Because the cost of a recall was > than having to pay survivors.

    How often have we seen companies claim that they had the latest in security but the super hackers still managed to hack them so we can't hold them responsible... then the hackers leak how they did it using 15 yr old flaws that should have been patched & the login was admin admin and still nothing happens.

    See also: Absolute Sownage; Sony Motion Pictures hack (I mean 12345 and abcde??); Equifax

    The punishment for doing nothing is less than the average copyright troll extorts from 1 victim, why bother to improve?
    These poor poor corporations have a duty to their shareholders to keep the stock price high & cutting security spending so the execs can have a bonus is a proper thing to do.

    Now not all hacks are as serious as this, but my FSM is the FDA so toothless that we have to actually create the thing that exploits the flaw before they can get a company to think maybe kinda sorta we could do something?

    reply to this | link to this | view in chronology ]

  • identicon
    Anonymous Coward, 20 Jul 2019 @ 1:39am

    New and Improved Markets

    Just when the profit potential of ransomware has begun to wane, a new light shines, promising an even more coercive threat...pay or die.

    reply to this | link to this | view in chronology ]

    • icon
      That One Guy (profile), 20 Jul 2019 @ 7:26pm

      'You can't do that, that's OUR racket!'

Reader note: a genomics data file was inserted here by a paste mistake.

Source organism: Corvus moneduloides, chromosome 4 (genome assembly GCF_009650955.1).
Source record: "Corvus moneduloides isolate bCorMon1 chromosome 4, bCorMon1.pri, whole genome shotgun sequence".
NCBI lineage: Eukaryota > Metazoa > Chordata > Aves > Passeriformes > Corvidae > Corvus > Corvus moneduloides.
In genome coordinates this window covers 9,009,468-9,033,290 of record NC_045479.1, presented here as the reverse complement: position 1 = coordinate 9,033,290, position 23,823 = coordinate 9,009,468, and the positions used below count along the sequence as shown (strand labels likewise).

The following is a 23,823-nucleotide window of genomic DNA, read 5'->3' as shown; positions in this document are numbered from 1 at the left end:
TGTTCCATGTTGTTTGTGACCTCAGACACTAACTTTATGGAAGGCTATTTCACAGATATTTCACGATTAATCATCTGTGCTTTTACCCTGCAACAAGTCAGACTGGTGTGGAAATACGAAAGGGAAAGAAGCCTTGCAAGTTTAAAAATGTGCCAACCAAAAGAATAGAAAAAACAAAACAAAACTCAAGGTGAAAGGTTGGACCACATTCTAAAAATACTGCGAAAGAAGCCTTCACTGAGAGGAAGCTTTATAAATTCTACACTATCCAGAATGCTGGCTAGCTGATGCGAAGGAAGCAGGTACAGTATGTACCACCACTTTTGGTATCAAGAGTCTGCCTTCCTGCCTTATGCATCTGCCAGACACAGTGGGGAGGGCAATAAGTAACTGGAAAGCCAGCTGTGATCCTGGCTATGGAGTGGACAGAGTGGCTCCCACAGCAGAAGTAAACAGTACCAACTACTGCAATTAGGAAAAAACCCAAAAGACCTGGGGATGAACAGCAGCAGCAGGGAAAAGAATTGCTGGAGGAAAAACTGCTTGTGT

Not a problem, the drug companies would come down on that hard, as they've got that particular market/tactic locked down already.

      reply to this | link to this | view in chronology ]

    • identicon
      Annonymouse, 22 Jul 2019 @ 9:48am

      Re: New and Improved Markets

      Now if the target was the executives instead of the marks ... er ... patients, the I see no problem with this.

      reply to this | link to this | view in chronology ]

  • icon
    Chris ODonnell (profile), 20 Jul 2019 @ 6:53am

    My wife has used Medtronic insulin pumps for about 25 years. Every generation the quality gets worse. She is on her 4th 672g, which is the current state of the art. She has had 3 pumps fail under warranty - two were software issues IIRC. Also, they advertise them as waterproof but there are hundreds if not thousands of cases of people having the pumps fail immediately upon getting wet. They also just had a recall related to the buttons sticking due to air pressure changes in flight.

    In short, the security issues just join a rather long list of problems with something that people rely on to stay alive.

    reply to this | link to this | view in chronology ]

  • identicon
    Sok Puppette, 20 Jul 2019 @ 7:15am

    So, yes, Medtronic's response here is lame and they should feel bad.

    BUT it's also true that pretty much anybody is in a position to kill pretty much anybody pretty much any time. I don't have to hack your insulin pump. I can ambush you with a baseball bat. Or I can poison your insulin. Or any number of other things.

    So it gets kind of old to see this stuff hyped all the time.

    reply to this | link to this | view in chronology ]

    • icon
      That One Guy (profile), 20 Jul 2019 @ 7:32pm

      Re:

      'There are others ways to kill people so the fact that the security on medical devices are so pathetic that it would be trivial to create a program to kill someone nearly undetectably taking advantage of that terrible security isn't a big deal' does not a valid argument make.

      It's possible to kill someone via a car, however that would not mean that if a car manufacturer installed a system where it was trivial to remotely do the equivalent of cutting the car's brakes it wouldn't be a serious issue worth attention.